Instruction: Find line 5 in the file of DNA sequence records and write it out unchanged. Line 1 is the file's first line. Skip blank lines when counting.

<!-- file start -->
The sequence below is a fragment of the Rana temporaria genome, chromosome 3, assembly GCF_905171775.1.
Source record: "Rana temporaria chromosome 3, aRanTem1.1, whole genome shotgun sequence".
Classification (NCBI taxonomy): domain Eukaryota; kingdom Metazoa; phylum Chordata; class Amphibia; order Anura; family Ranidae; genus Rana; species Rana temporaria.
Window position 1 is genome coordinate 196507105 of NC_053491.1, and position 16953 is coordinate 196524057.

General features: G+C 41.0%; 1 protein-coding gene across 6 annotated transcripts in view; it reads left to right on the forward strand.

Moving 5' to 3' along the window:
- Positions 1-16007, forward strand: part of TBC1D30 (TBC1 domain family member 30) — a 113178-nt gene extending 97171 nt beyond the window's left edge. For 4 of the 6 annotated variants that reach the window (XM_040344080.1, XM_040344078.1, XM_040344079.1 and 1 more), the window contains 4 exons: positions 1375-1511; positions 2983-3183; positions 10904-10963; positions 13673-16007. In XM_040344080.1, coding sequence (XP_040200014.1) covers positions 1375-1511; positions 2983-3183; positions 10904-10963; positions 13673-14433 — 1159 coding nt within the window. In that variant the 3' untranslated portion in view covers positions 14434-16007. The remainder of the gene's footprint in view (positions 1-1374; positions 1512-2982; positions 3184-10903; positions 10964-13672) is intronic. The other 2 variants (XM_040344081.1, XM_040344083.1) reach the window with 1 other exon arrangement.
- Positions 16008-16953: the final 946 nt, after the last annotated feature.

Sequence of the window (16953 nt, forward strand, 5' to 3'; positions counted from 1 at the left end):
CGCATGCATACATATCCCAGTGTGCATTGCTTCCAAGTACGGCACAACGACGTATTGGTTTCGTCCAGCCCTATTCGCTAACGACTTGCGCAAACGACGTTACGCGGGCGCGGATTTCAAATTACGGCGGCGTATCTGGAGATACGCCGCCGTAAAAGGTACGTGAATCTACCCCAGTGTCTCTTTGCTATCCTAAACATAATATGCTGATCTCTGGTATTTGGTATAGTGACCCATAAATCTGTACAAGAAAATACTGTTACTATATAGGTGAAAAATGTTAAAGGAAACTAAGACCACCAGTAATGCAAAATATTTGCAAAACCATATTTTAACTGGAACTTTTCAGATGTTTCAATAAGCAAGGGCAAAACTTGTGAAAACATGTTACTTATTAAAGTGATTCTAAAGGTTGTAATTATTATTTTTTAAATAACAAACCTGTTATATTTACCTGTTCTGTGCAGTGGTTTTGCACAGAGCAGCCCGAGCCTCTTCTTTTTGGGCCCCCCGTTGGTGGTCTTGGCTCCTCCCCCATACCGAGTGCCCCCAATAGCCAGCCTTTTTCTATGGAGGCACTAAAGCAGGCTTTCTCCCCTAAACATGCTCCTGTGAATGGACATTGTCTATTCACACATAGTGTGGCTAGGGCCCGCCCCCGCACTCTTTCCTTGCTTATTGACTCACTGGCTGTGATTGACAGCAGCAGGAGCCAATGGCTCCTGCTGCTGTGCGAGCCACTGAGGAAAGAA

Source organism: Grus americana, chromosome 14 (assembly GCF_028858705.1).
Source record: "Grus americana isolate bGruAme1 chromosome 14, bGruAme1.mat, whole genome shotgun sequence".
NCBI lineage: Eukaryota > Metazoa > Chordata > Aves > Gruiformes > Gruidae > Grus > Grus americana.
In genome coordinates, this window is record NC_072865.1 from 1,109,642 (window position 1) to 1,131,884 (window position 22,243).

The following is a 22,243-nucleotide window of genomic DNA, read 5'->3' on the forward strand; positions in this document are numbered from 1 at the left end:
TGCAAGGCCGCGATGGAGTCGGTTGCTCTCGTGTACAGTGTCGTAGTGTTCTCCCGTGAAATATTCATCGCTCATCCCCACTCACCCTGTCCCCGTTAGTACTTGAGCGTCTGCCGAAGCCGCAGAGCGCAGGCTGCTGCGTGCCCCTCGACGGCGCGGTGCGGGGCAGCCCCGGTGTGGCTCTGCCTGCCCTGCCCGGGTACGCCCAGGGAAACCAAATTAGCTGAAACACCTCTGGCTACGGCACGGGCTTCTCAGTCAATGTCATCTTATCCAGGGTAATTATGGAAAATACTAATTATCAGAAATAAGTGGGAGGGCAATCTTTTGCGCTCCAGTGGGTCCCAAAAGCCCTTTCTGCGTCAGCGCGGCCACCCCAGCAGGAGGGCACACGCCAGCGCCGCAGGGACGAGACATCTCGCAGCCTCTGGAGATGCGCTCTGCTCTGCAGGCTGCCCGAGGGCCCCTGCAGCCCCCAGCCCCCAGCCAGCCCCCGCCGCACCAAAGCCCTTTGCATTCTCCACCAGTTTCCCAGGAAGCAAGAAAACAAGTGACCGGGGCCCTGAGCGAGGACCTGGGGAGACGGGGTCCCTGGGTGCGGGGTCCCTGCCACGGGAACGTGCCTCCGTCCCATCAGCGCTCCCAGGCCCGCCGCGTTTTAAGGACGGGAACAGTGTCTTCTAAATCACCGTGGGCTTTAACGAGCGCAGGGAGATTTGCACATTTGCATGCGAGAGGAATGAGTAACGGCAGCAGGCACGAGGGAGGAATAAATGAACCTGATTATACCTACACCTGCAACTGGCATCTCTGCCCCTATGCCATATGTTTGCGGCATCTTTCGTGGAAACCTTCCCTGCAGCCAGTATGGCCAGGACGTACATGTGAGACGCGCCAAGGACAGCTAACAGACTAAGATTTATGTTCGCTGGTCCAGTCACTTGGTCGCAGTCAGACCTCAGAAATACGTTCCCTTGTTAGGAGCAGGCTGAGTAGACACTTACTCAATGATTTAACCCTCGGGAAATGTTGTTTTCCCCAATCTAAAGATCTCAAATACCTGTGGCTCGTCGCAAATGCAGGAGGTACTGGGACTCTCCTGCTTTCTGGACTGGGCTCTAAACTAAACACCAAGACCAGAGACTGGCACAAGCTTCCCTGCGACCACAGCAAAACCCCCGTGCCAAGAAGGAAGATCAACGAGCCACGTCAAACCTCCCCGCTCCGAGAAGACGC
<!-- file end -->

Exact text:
General features: G+C 41.0%; 1 protein-coding gene across 6 annotated transcripts in view; it reads left to right on the forward strand.